PULLMAN — Three years ago, Jay Norvell signed off on Daiyan Henley’s move to the defensive side of the ball at the University of Nevada.
It’s understandable if Norvell, now the first-year coach at Colorado State, was second-guessing that decision at certain points of Saturday’s 38-7 loss to Henley’s Washington State team at Gesa Field.
“I don’t think he’s that selfish,” Henley laughed after another turning in another impactful performance for the Cougars’ defense. “I think he’s happy he helped me out to further my career, for sure.”
Once an outside receiver for Norvell’s Wolf Pack, Henley has been the most productive member of Jake Dickert’s defense through the first three games of WSU’s season, and there was no letdown against his former coach and the only man to offer him a FBS scholarship out of Los Angeles’ Crenshaw High.
The sixth-year linebacker recorded a career-high 13 tackles, notched a career-high three sacks and forced two fumbles for a WSU team that held CSU scoreless through nearly 50 minutes of Saturday’s game.
Henley grew close to Norvell at Nevada, but also a handful of CSU players and coaches who made the move from Reno to Fort Collins, Colorado, with the veteran coach. Nevada strength coach Jordon Simmons is now with the Rams and CSU’s roster lists 11 Nevada transfers.
“I know he felt it. I had to make sure they felt it,” Henley said. “I need to let these dudes know that playing with me is different than playing against me. So that was big for me.”
From WSU’s “Will” linebacker position, Henley has registered 30 tackles in three games and Saturday’s totals bumped his season tackles-for-loss total to 7½. He also takes credit for four of the Cougars’ 14 team sacks. In Saturday’s game, WSU punished CSU quarterback Clay Millen, the son of former Husky quarterback Hugh Millen who played at Mount Si, for seven total sacks, bringing their team total to 15 in only three games.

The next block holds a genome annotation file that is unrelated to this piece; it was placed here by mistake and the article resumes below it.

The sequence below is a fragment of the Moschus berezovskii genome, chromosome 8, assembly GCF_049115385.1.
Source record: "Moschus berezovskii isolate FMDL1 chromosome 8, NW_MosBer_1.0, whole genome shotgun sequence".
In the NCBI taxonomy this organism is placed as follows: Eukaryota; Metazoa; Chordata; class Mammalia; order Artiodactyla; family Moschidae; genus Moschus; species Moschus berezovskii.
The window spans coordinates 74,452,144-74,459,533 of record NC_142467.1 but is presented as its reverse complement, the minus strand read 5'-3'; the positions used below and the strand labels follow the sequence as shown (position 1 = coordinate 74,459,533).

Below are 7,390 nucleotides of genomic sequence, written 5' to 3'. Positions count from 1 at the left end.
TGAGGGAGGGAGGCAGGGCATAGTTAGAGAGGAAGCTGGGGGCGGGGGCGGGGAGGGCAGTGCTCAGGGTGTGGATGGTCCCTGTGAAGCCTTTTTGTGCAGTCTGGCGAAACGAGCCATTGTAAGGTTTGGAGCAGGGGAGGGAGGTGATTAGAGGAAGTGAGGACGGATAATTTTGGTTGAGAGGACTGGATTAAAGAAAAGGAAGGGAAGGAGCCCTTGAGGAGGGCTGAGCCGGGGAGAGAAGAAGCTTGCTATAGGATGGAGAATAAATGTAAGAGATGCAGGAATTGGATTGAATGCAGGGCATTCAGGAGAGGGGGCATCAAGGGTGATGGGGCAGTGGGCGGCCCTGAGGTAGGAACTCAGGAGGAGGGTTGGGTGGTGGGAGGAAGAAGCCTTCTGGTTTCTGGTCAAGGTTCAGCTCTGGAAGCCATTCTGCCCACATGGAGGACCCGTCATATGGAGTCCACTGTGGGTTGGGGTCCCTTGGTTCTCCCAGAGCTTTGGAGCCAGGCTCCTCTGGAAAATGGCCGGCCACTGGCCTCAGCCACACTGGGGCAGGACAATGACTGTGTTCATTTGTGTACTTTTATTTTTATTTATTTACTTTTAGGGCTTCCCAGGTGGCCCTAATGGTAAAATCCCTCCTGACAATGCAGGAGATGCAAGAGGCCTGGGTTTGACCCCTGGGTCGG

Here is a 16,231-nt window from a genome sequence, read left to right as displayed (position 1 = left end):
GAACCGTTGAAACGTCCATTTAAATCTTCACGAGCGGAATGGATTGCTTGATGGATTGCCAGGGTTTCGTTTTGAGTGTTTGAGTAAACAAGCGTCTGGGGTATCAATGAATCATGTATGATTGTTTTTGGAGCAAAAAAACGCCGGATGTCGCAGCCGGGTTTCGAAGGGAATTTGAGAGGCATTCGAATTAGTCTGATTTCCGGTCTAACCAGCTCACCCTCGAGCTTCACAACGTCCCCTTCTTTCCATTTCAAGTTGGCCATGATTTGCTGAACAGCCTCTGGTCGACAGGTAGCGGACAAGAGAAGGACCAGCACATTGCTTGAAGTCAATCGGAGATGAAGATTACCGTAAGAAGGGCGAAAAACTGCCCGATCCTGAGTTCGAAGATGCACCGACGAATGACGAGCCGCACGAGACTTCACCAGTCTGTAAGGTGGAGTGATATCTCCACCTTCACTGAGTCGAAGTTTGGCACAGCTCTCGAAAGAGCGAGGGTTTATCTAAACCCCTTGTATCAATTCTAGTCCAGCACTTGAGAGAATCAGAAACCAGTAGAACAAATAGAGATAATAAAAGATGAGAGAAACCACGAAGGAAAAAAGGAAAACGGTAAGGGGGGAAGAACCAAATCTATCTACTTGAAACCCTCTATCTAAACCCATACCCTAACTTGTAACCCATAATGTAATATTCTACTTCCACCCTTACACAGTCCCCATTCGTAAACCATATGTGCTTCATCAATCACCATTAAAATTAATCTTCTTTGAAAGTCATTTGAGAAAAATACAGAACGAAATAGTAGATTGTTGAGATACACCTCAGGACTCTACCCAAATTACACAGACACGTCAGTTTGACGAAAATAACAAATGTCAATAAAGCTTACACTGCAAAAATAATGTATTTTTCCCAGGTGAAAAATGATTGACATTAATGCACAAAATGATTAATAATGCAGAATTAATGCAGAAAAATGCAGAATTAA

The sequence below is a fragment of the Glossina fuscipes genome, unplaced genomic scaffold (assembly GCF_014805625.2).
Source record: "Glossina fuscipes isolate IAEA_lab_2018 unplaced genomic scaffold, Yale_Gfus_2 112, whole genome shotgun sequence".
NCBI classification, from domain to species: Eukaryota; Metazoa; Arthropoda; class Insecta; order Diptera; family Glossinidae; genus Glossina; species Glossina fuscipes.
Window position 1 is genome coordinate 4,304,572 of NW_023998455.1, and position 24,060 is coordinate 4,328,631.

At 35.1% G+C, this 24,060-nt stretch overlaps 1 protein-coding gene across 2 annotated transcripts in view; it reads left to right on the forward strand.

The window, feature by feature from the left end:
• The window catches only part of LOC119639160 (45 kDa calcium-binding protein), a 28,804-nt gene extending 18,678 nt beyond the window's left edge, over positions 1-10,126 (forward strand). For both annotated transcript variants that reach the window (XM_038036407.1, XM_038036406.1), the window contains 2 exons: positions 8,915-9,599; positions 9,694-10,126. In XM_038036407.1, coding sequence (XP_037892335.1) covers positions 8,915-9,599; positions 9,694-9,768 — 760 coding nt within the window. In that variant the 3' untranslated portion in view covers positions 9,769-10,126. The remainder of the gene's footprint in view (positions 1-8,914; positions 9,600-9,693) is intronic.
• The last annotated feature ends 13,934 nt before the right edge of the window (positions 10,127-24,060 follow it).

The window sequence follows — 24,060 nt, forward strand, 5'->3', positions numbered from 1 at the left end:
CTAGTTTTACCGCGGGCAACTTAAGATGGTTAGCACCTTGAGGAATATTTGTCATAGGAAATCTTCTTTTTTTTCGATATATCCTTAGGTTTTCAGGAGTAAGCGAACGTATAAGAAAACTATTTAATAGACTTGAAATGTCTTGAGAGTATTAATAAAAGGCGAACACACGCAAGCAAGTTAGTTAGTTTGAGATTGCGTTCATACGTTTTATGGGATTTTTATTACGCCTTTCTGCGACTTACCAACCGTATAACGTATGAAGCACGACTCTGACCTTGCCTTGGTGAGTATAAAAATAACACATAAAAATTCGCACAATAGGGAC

“I would say this, there’s a lot of emotions for Daiyan and I was nervous coming into the game,” Dickert said. “But he did a good job of handling those. I’ve been saying this since I’ve seen him and I’ve seen some high-level linebackers. He’s the most athletic I’ve been around and when he plays within himself, making the plays that are there, and I think coach (Brian) Ward is doing a good job in getting them in great situations to rush the passer, which he excels at.
“When we get a one-on-one for Daiyan, look out.”
Henley disrupted CSU’s final play in the first half — a fourth-and-3 attempt with 10 seconds remaining that saw the linebacker bulldoze through the Rams’ offensive line and jar the ball loose as he took Millen to the ground. Francisco Mauigoa recovered the fumble to preserve a 28-0 WSU lead at halftime.
“He shows juice every play,” WSU safety Jaden Hicks said. “Playing with him, it’s a really fun experience and he’s an older guy. He’s always teaching me, talking me through the plays, so it’s a really good connection with everybody.”
Henley was in the middle of a near-turnover late in the fourth quarter, sacking Millen on WSU’s 16-yard line and forcing another loose ball. The Cougars weren’t able to recover the fumble before CSU’s Justus Ross-Simmons jumped out, but the play lost three yard and WSU’s defense held strong on fourth down, causing a turnover on downs.
WSU’s defense was intent on pressuring Millen from start to finish. The Rams conceded an FBS-high 16 sacks through their first two games against Michigan and Middle Tennessee State.
“Before the game I told RJ (Stone), I told Brennan (Jackson), I told Quinn (Roff), I said ‘Hey man, we’ve been watching film all week and these guys get hit,’” Henley said. “I was like, ‘Please save some sacks for me.’”
It didn’t seem to be an issue for Henley, who spent more time as a coverage linebacker and recorded his first sack in the season opener against Idaho. Henley’s four sacks are a team-high.
“Now they’re mad at me, telling me that I didn’t live up to my word,” Henley said. “It’s all right, it happens, but I’m just happy we got that many sacks. Hopefully we get more.”
Henley received words of encouragement before and after the game from Norvell, who was acutely aware of the numbers his ex-linebacker had piled up in wins over Idaho and No. 19 Wisconsin.
“He was just like, ‘You look good, you look like you got bigger,’” Henley said. “I said, ‘I hope I did because who can I hit being small?’ After the game he said, ‘Just keep doing you, you’re doing a great job and you’ve got to keep elevating.’
“… I appreciate that man, for sure. Words like that just let me know I have someone in my corner, another coach in my corner that has my back and that’s watching me along the way.”